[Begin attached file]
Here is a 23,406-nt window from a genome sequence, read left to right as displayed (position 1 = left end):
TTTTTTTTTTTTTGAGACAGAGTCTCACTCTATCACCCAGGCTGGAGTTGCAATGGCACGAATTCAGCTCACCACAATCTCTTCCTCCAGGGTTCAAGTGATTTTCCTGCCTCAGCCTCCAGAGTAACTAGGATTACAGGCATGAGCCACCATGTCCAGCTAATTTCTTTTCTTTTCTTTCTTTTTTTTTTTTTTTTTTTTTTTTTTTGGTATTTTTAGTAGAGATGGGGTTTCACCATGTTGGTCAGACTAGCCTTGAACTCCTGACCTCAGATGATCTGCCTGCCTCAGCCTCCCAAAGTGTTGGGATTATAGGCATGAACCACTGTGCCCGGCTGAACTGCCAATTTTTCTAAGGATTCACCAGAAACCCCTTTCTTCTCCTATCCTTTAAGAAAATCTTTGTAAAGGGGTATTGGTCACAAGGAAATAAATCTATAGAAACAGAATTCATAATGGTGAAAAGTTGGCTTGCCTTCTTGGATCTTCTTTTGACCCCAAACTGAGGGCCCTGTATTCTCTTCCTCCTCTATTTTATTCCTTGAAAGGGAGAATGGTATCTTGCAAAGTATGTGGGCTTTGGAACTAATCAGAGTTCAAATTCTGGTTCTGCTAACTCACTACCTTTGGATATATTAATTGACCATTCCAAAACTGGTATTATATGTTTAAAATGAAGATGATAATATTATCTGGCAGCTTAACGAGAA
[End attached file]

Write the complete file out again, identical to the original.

Here is a 23,406-nt window from a genome sequence, read left to right as displayed (position 1 = left end):
TTTTTTTTTTTTTGAGACAGAGTCTCACTCTATCACCCAGGCTGGAGTTGCAATGGCACGAATTCAGCTCACCACAATCTCTTCCTCCAGGGTTCAAGTGATTTTCCTGCCTCAGCCTCCAGAGTAACTAGGATTACAGGCATGAGCCACCATGTCCAGCTAATTTCTTTTCTTTTCTTTCTTTTTTTTTTTTTTTTTTTTTTTTTTTGGTATTTTTAGTAGAGATGGGGTTTCACCATGTTGGTCAGACTAGCCTTGAACTCCTGACCTCAGATGATCTGCCTGCCTCAGCCTCCCAAAGTGTTGGGATTATAGGCATGAACCACTGTGCCCGGCTGAACTGCCAATTTTTCTAAGGATTCACCAGAAACCCCTTTCTTCTCCTATCCTTTAAGAAAATCTTTGTAAAGGGGTATTGGTCACAAGGAAATAAATCTATAGAAACAGAATTCATAATGGTGAAAAGTTGGCTTGCCTTCTTGGATCTTCTTTTGACCCCAAACTGAGGGCCCTGTATTCTCTTCCTCCTCTATTTTATTCCTTGAAAGGGAGAATGGTATCTTGCAAAGTATGTGGGCTTTGGAACTAATCAGAGTTCAAATTCTGGTTCTGCTAACTCACTACCTTTGGATATATTAATTGACCATTCCAAAACTGGTATTATATGTTTAAAATGAAGATGATAATATTATCTGGCAGCTTAACGAGAA